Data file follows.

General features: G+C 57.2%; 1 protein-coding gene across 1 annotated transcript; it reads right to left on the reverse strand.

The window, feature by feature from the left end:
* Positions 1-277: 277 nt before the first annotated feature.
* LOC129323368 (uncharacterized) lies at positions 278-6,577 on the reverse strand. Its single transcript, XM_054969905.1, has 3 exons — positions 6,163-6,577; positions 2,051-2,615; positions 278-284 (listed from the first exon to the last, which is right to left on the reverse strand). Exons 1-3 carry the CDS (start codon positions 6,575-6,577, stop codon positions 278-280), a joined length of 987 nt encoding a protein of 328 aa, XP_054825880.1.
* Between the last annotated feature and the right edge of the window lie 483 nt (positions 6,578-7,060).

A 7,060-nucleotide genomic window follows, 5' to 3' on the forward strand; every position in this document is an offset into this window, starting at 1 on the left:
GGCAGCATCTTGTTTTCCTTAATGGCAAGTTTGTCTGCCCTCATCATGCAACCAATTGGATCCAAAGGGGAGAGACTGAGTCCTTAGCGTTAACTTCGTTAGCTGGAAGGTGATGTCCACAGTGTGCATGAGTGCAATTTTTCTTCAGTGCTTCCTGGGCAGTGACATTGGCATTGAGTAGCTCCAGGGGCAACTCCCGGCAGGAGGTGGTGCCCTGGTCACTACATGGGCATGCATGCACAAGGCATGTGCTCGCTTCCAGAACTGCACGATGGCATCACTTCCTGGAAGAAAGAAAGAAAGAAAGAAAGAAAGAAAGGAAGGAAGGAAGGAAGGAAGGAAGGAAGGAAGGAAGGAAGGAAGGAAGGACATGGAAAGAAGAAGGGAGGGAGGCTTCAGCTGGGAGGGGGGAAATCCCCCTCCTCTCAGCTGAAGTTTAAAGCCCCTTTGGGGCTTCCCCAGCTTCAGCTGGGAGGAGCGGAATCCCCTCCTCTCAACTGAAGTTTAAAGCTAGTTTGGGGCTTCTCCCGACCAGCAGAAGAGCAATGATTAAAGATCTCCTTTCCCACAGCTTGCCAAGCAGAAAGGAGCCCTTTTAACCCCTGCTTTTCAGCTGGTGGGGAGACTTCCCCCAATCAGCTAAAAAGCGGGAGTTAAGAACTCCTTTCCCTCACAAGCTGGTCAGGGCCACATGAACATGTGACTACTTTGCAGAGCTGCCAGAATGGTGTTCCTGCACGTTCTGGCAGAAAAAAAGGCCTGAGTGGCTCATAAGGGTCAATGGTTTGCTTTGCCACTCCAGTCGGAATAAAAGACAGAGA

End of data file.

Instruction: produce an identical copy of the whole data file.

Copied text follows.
General features: G+C 57.2%; 1 protein-coding gene across 1 annotated transcript; it reads right to left on the reverse strand.

The window, feature by feature from the left end:
* Positions 1-277: 277 nt before the first annotated feature.
* LOC129323368 (uncharacterized) lies at positions 278-6,577 on the reverse strand. Its single transcript, XM_054969905.1, has 3 exons — positions 6,163-6,577; positions 2,051-2,615; positions 278-284 (listed from the first exon to the last, which is right to left on the reverse strand). Exons 1-3 carry the CDS (start codon positions 6,575-6,577, stop codon positions 278-280), a joined length of 987 nt encoding a protein of 328 aa, XP_054825880.1.
* Between the last annotated feature and the right edge of the window lie 483 nt (positions 6,578-7,060).

A 7,060-nucleotide genomic window follows, 5' to 3' on the forward strand; every position in this document is an offset into this window, starting at 1 on the left:
GGCAGCATCTTGTTTTCCTTAATGGCAAGTTTGTCTGCCCTCATCATGCAACCAATTGGATCCAAAGGGGAGAGACTGAGTCCTTAGCGTTAACTTCGTTAGCTGGAAGGTGATGTCCACAGTGTGCATGAGTGCAATTTTTCTTCAGTGCTTCCTGGGCAGTGACATTGGCATTGAGTAGCTCCAGGGGCAACTCCCGGCAGGAGGTGGTGCCCTGGTCACTACATGGGCATGCATGCACAAGGCATGTGCTCGCTTCCAGAACTGCACGATGGCATCACTTCCTGGAAGAAAGAAAGAAAGAAAGAAAGAAAGAAAGGAAGGAAGGAAGGAAGGAAGGAAGGAAGGAAGGAAGGAAGGAAGGAAGGACATGGAAAGAAGAAGGGAGGGAGGCTTCAGCTGGGAGGGGGGAAATCCCCCTCCTCTCAGCTGAAGTTTAAAGCCCCTTTGGGGCTTCCCCAGCTTCAGCTGGGAGGAGCGGAATCCCCTCCTCTCAACTGAAGTTTAAAGCTAGTTTGGGGCTTCTCCCGACCAGCAGAAGAGCAATGATTAAAGATCTCCTTTCCCACAGCTTGCCAAGCAGAAAGGAGCCCTTTTAACCCCTGCTTTTCAGCTGGTGGGGAGACTTCCCCCAATCAGCTAAAAAGCGGGAGTTAAGAACTCCTTTCCCTCACAAGCTGGTCAGGGCCACATGAACATGTGACTACTTTGCAGAGCTGCCAGAATGGTGTTCCTGCACGTTCTGGCAGAAAAAAAGGCCTGAGTGGCTCATAAGGGTCAATGGTTTGCTTTGCCACTCCAGTCGGAATAAAAGACAGAGA